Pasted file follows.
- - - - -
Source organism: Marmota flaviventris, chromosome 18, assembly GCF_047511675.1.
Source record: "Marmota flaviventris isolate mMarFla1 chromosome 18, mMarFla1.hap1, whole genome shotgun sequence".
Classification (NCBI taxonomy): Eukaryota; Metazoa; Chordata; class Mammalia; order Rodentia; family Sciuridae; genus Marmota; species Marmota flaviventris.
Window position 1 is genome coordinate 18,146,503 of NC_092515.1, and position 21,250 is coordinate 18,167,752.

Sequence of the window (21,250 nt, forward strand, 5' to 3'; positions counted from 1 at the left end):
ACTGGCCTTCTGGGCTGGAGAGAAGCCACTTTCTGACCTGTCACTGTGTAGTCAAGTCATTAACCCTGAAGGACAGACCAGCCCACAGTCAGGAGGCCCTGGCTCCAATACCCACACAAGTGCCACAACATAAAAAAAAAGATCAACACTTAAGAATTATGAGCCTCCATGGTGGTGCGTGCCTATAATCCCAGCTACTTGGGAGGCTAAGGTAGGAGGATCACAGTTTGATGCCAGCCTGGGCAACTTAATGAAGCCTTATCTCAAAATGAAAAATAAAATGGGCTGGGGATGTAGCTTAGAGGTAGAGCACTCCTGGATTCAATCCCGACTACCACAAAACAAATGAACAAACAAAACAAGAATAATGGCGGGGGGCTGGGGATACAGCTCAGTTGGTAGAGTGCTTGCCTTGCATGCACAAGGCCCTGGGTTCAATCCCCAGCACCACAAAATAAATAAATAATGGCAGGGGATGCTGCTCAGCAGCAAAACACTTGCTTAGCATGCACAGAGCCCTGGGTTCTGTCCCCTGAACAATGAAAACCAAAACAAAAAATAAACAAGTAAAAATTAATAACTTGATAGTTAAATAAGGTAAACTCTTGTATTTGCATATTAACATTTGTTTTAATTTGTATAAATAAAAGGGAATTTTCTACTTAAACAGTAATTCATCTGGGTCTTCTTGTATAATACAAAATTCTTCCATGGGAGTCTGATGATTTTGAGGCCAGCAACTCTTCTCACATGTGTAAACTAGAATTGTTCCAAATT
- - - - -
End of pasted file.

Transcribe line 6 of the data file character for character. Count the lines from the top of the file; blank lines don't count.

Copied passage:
ACTGGCCTTCTGGGCTGGAGAGAAGCCACTTTCTGACCTGTCACTGTGTAGTCAAGTCATTAACCCTGAAGGACAGACCAGCCCACAGTCAGGAGGCCCTGGCTCCAATACCCACACAAGTGCCACAACATAAAAAAAAAGATCAACACTTAAGAATTATGAGCCTCCATGGTGGTGCGTGCCTATAATCCCAGCTACTTGGGAGGCTAAGGTAGGAGGATCACAGTTTGATGCCAGCCTGGGCAACTTAATGAAGCCTTATCTCAAAATGAAAAATAAAATGGGCTGGGGATGTAGCTTAGAGGTAGAGCACTCCTGGATTCAATCCCGACTACCACAAAACAAATGAACAAACAAAACAAGAATAATGGCGGGGGGCTGGGGATACAGCTCAGTTGGTAGAGTGCTTGCCTTGCATGCACAAGGCCCTGGGTTCAATCCCCAGCACCACAAAATAAATAAATAATGGCAGGGGATGCTGCTCAGCAGCAAAACACTTGCTTAGCATGCACAGAGCCCTGGGTTCTGTCCCCTGAACAATGAAAACCAAAACAAAAAATAAACAAGTAAAAATTAATAACTTGATAGTTAAATAAGGTAAACTCTTGTATTTGCATATTAACATTTGTTTTAATTTGTATAAATAAAAGGGAATTTTCTACTTAAACAGTAATTCATCTGGGTCTTCTTGTATAATACAAAATTCTTCCATGGGAGTCTGATGATTTTGAGGCCAGCAACTCTTCTCACATGTGTAAACTAGAATTGTTCCAAATT